• Foxy Freedom on Doctor Who
Re: What was the tipping point in your deconversion?
« Reply #46 on: September 09, 2016, 02:54:44 PM »
   I now believe that some universally able entity exists, but I believe that entity is what it controls. I believe that all of the "rules" of physics, etc, are the results of this entity's reactions to what was before. I essentially make reality into an entity that is wholly alien to us, to the degree that it might as well not be.

    Truthfully, the only reason for my belief in this is to provide a reason for why the "rules" are what they are. If I were researching the formation of the universe, when the current "rules" came to be, that might be an issue, but in my life it really doesn't do any more than convince me that random, "rule-breaking" things can't happen, and that all events depend entirely on their predecessors and if one knew all of reality they could predict the future and past exactly. But we can't comprehend that degree of information.

    In essence, I have an "entity" in the stead of a "universe" that might or might not contain a "god".

The underlying nature of the universe which physicists study is all about random rule breaking things which don't depend on their predecessors. Order comes from chaos like the patterns you see when you make a whirlpool in water with your hands. The average whirlpool is what you call the laws. Heat is just the average of the energy of molecules moving around.
The Foxy Freedom antitheist website is http://the6antitheist6guide6.blogspot.co.uk

The 2nd edition of the free ebook Devil or Delusion ? The danger of Christianity to Democracy Freedom and Science.       http://t.co/2d1KcJ9V

Offline Boots

  • Reader
  • ******
  • Posts: 1740
  • Darwins +163/-0
  • Gender: Male
  • Living the Dream
Re: What was the tipping point in your deconversion?
« Reply #47 on: September 12, 2016, 01:53:48 PM »
       Truthfully, the only reason for my belief in this is to provide a reason for why the "rules" are what they are.

question for you RTU.  Sincere, not meant to be snarky or smarmy.

Dude, why not just "I don't know?"
...religion is simply tribalism with a side order of philosophical wankery, and occasionally a baseball bat to smash...anyone who doesn't show...deference to the tribe's chosen totem.

~Astreja

To not believe in god is to know that it falls to us to make the world a better place.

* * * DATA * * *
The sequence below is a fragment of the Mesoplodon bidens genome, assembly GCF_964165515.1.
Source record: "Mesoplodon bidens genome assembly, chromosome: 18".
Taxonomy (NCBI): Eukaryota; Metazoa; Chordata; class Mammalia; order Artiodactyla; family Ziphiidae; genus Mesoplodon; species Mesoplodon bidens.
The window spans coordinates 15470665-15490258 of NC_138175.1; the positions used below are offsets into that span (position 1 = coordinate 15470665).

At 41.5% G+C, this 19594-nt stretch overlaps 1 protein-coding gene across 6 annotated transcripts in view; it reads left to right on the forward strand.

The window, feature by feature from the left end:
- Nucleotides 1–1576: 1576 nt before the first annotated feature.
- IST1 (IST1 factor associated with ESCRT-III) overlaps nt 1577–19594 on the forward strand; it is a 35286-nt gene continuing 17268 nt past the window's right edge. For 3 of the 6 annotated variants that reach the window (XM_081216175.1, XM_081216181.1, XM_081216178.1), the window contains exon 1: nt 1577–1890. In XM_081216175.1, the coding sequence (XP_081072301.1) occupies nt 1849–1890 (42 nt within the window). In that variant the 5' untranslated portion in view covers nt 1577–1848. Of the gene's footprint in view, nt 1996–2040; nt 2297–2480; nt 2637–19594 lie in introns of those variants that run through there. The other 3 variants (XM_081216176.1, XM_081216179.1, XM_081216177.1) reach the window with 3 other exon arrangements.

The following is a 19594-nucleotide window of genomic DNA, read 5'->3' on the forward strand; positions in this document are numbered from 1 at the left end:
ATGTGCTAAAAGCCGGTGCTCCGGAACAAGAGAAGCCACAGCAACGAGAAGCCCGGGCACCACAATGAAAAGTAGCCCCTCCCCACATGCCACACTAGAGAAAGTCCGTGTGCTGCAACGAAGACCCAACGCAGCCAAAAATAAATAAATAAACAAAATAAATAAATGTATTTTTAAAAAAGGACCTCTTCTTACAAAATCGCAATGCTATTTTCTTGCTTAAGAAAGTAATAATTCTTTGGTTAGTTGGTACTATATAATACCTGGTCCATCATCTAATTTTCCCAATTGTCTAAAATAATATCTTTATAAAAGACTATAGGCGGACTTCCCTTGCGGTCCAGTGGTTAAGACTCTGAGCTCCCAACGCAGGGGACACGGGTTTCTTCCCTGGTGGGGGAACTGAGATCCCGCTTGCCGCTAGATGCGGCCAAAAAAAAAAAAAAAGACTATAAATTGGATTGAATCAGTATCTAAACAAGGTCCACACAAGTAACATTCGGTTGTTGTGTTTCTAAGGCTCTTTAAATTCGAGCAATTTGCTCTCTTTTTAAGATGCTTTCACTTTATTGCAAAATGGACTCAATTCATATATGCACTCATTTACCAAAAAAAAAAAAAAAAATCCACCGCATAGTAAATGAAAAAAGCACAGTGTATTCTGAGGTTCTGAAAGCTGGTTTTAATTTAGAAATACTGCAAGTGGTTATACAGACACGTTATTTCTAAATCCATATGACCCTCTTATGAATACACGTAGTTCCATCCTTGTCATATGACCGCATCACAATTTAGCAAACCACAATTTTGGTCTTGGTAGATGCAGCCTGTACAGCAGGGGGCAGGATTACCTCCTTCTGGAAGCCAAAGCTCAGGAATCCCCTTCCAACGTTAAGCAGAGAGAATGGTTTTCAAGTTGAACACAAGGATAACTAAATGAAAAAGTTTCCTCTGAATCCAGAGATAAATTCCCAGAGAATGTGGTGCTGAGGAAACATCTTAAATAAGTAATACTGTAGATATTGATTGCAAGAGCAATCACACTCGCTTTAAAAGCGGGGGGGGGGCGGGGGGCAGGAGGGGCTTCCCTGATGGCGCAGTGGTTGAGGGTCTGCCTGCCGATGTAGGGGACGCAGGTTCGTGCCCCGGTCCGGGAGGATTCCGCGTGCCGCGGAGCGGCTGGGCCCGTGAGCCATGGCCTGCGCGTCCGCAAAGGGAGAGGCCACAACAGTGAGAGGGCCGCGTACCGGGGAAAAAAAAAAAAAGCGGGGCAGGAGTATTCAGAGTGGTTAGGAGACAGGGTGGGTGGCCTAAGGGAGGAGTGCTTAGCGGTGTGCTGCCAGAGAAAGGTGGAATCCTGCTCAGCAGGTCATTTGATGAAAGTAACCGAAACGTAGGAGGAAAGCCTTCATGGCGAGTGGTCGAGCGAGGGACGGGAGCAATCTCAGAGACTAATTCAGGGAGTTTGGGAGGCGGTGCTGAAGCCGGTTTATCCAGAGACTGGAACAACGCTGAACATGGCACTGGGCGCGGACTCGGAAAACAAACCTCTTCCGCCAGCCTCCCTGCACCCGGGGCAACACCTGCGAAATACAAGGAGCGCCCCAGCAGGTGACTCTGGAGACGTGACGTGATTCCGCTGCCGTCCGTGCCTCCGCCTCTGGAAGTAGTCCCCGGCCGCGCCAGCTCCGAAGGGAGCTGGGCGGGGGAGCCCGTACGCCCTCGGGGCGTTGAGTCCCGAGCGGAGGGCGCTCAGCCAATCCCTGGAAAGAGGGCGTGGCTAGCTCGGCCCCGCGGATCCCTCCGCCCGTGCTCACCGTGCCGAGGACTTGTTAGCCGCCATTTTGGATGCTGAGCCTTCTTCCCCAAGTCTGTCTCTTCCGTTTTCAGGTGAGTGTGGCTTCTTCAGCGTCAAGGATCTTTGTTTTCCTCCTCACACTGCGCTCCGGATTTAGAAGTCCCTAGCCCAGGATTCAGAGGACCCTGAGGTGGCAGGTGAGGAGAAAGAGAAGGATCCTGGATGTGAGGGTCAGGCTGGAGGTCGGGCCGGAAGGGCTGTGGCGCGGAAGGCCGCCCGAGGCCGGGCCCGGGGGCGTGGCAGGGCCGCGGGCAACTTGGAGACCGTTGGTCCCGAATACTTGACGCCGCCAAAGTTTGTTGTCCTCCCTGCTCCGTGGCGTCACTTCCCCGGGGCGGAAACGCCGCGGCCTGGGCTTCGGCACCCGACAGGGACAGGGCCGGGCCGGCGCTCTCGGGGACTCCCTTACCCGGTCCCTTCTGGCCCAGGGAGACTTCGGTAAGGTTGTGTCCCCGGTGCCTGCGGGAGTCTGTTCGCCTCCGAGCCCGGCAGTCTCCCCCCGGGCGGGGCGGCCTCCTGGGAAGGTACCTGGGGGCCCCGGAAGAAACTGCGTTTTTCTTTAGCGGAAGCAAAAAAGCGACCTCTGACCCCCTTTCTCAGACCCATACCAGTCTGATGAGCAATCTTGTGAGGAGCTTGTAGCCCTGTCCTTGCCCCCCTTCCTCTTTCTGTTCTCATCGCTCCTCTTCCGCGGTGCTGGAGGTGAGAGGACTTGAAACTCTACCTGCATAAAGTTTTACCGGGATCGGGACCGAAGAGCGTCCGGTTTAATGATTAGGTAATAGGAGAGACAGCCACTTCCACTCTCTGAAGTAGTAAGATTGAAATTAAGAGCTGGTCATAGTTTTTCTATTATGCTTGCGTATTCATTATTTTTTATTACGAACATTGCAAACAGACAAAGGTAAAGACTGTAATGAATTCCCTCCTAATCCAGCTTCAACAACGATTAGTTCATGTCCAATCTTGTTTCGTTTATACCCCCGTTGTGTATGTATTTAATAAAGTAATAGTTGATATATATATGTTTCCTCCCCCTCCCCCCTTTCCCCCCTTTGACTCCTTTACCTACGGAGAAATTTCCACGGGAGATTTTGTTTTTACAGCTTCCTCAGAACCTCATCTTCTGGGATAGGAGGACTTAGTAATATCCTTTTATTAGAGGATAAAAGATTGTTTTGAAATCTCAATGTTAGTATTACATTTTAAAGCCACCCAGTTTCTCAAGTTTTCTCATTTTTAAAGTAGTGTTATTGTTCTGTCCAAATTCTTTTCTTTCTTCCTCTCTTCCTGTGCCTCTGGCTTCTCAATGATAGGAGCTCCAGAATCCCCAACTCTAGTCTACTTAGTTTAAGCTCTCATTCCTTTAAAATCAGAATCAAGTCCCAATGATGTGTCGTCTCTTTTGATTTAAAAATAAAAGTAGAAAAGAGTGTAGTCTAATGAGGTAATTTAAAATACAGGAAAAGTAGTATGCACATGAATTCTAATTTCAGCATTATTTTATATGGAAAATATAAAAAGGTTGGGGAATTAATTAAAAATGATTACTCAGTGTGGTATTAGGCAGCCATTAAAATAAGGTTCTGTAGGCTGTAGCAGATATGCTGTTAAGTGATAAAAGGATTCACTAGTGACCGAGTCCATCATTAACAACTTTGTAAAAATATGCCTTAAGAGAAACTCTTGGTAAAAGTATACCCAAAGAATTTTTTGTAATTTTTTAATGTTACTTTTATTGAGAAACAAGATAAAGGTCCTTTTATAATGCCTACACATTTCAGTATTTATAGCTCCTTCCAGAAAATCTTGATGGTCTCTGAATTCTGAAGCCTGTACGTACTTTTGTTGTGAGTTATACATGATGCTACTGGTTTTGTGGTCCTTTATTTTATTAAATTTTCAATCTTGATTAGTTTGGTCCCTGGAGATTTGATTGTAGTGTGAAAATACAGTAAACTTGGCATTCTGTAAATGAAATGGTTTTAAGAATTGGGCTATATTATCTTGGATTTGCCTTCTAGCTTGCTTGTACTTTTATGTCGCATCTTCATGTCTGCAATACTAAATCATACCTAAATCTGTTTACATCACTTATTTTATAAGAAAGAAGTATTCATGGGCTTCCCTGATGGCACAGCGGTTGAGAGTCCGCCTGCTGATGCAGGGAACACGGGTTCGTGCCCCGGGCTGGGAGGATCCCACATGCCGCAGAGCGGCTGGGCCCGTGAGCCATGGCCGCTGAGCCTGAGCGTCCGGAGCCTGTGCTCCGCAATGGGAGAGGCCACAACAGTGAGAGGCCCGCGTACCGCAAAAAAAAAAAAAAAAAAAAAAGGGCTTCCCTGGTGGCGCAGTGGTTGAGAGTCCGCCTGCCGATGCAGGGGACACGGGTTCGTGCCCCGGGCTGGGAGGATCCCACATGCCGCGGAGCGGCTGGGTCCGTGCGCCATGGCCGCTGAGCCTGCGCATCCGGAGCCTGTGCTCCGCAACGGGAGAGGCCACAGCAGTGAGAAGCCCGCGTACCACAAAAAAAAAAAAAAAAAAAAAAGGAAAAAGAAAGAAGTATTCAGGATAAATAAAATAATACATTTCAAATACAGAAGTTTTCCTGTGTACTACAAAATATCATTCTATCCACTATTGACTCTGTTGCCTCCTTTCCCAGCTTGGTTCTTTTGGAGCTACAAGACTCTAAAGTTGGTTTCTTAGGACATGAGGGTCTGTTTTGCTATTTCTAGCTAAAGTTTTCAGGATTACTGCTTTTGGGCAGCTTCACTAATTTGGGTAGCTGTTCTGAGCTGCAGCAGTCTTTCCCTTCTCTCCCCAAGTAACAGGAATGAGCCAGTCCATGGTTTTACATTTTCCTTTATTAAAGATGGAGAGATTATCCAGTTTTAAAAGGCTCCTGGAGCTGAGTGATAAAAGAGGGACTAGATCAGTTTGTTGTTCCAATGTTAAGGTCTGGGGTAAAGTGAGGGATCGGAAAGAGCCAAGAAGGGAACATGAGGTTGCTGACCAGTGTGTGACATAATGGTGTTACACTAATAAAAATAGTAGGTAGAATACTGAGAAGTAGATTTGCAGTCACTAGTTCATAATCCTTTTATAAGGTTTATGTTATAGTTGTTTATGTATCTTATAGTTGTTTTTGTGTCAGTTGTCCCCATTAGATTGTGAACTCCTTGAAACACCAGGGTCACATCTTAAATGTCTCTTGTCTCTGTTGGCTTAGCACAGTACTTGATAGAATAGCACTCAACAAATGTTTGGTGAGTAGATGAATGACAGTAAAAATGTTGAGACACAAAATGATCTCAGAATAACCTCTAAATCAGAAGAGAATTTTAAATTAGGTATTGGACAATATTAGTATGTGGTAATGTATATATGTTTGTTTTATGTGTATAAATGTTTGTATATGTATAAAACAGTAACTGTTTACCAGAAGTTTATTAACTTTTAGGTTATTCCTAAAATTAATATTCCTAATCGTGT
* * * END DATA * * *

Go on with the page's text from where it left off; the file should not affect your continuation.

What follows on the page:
~Sam Harris

Offline EyesOpen

  • Freshman
  • *
  • Posts: 19
  • Darwins +1/-0
  • Gender: Male
  • WWGHA Member
Re: What was the tipping point in your deconversion?
« Reply #48 on: October 27, 2016, 10:58:45 AM »
I was born and raised Roman Catholic.  I attended Catholic grade and high school in the late 60's and 70's.  My deconversion began early with lots of things about the "church" not making sense to me.  Things like special dispensations, poor explanations of conflicting "teachings", and the known history of the violence and coruption of the Catholic church.  The turning point for me occurred in high school, which was quite liberal at that time, in a class that taught about other religions (from a Catholic standpoint , of course).  However, the course taught me to apply the same skepticism that was used to denounce the other religions to Catholicism.  I'm sure that wasn't their intent, however, it was the result in my case.
Be careful what you wish for...you just might get it

Offline velkyn

  • Laureate
  • *********
  • Posts: 16208
  • Darwins +258/-9
  • Gender: Female
  • You're wearing the juice, aren't you?"
Re: What was the tipping point in your deconversion?
« Reply #49 on: October 28, 2016, 06:48:12 PM »
I was born and raised Roman Catholic.  I attended Catholic grade and high school in the late 60's and 70's.  My deconversion began early with lots of things about the "church" not making sense to me.  Things like special dispensations, poor explanations of conflicting "teachings", and the known history of the violence and coruption of the Catholic church.  The turning point for me occurred in high school, which was quite liberal at that time, in a class that taught about other religions (from a Catholic standpoint , of course).  However, the course taught me to apply the same skepticism that was used to denounce the other religions to Catholicism.  I'm sure that wasn't their intent, however, it was the result in my case.

always a danger when someone actually takes the tool and uses it :)
"There is no use in arguing with a man who can multiply anything by the square root of minus 1" - Pirates of Venus, ERB

http://clubschadenfreude.wordpress.com/